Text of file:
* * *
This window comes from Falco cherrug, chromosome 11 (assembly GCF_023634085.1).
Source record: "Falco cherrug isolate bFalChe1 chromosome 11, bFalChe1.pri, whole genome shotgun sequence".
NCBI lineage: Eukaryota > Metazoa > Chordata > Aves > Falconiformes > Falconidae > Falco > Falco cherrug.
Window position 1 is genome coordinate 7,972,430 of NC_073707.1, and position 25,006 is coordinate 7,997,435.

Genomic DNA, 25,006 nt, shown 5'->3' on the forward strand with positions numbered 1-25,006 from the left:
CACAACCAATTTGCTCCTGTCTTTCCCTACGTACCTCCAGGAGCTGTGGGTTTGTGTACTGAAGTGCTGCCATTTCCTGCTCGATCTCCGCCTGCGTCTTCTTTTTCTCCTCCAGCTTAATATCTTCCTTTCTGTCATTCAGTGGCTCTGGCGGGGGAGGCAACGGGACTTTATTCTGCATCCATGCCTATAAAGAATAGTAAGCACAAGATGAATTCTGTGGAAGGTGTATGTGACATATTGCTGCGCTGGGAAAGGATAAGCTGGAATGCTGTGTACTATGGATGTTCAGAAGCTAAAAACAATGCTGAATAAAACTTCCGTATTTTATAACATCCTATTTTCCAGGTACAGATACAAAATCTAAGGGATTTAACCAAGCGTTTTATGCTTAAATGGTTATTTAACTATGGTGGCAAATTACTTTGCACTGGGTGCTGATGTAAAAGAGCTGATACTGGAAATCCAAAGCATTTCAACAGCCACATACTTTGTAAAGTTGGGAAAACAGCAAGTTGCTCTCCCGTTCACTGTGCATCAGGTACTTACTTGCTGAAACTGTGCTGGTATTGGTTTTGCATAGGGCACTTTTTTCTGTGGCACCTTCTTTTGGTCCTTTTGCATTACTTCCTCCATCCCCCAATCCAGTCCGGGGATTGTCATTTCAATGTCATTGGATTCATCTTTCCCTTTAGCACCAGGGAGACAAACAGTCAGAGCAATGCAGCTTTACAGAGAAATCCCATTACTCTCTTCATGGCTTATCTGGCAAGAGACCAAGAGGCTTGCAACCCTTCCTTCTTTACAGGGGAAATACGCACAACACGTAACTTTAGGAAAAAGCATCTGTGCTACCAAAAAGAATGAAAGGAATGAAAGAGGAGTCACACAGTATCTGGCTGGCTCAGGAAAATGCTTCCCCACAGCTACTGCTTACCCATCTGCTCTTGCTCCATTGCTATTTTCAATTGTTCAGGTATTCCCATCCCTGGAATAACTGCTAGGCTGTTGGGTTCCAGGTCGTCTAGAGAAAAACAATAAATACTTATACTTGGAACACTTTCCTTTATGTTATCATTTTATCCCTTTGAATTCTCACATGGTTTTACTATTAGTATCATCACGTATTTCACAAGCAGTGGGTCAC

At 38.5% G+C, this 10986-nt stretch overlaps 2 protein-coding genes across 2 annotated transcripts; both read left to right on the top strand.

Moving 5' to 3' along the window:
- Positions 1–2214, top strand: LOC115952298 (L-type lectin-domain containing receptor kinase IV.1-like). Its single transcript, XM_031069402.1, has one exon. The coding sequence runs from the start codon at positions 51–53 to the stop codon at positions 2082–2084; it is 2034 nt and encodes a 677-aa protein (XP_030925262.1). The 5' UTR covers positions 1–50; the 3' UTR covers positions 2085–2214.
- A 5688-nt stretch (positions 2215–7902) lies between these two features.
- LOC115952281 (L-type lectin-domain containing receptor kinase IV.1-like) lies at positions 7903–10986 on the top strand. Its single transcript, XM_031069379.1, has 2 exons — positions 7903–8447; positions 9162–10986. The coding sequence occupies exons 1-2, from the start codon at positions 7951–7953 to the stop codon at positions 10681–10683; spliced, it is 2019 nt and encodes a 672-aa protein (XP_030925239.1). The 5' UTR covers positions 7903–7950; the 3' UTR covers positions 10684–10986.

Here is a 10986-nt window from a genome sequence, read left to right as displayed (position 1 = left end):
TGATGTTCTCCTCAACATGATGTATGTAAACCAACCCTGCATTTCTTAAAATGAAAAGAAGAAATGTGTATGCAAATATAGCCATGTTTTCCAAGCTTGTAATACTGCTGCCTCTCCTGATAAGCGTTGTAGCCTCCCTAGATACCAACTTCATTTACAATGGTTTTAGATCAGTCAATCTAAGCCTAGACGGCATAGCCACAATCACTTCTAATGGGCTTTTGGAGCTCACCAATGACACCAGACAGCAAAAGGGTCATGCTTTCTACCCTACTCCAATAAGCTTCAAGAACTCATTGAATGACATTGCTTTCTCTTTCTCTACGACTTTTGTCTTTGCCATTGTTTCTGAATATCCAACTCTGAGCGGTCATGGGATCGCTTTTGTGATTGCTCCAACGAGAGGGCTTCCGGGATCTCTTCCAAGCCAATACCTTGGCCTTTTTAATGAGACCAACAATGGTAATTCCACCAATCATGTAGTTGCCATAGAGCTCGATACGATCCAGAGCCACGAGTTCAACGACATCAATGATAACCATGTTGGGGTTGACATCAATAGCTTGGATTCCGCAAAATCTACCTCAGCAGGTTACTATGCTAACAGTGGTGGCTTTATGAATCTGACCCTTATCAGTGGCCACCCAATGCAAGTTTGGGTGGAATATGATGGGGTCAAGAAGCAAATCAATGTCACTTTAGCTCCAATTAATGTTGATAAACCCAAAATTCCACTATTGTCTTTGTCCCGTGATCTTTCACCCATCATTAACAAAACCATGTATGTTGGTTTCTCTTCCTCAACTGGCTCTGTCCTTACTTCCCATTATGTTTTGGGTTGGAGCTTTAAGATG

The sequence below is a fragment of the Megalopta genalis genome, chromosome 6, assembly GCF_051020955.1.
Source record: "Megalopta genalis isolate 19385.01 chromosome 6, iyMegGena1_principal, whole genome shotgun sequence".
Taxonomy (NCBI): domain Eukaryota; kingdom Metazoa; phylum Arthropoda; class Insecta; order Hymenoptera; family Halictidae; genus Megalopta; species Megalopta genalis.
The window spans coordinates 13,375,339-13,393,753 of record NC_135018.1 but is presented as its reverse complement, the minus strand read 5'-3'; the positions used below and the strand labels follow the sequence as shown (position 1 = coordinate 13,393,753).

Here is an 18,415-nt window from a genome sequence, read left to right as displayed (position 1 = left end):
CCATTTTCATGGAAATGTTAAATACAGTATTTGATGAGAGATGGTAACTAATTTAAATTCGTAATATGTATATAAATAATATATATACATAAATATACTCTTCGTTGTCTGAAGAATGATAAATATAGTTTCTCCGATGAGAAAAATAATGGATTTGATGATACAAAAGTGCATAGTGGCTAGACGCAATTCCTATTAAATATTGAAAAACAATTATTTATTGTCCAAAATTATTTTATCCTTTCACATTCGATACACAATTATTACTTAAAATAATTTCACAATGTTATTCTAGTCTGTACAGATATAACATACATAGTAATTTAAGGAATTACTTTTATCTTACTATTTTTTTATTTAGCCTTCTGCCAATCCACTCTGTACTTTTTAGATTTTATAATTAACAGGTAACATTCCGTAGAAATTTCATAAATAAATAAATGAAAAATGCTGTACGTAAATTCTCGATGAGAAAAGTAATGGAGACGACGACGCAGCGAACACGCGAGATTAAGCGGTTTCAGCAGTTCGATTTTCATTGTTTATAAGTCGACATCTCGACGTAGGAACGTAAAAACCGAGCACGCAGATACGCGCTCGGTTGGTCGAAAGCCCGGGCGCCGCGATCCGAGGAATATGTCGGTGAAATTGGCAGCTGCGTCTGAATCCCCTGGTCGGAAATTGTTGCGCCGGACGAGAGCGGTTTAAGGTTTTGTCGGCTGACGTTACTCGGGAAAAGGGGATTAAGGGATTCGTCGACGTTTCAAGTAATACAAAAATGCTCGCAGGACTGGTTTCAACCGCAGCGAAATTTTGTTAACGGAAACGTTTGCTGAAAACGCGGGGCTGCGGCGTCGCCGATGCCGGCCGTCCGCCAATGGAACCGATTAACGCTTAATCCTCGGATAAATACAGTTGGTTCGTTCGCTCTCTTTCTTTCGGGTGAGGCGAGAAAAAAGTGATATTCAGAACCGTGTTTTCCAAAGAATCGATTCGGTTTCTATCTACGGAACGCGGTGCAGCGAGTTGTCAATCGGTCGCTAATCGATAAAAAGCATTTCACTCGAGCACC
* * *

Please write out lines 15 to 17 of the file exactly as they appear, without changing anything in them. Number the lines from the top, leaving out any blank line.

Source record: "Megalopta genalis isolate 19385.01 chromosome 6, iyMegGena1_principal, whole genome shotgun sequence".
Taxonomy (NCBI): domain Eukaryota; kingdom Metazoa; phylum Arthropoda; class Insecta; order Hymenoptera; family Halictidae; genus Megalopta; species Megalopta genalis.
The window spans coordinates 13,375,339-13,393,753 of record NC_135018.1 but is presented as its reverse complement, the minus strand read 5'-3'; the positions used below and the strand labels follow the sequence as shown (position 1 = coordinate 13,393,753).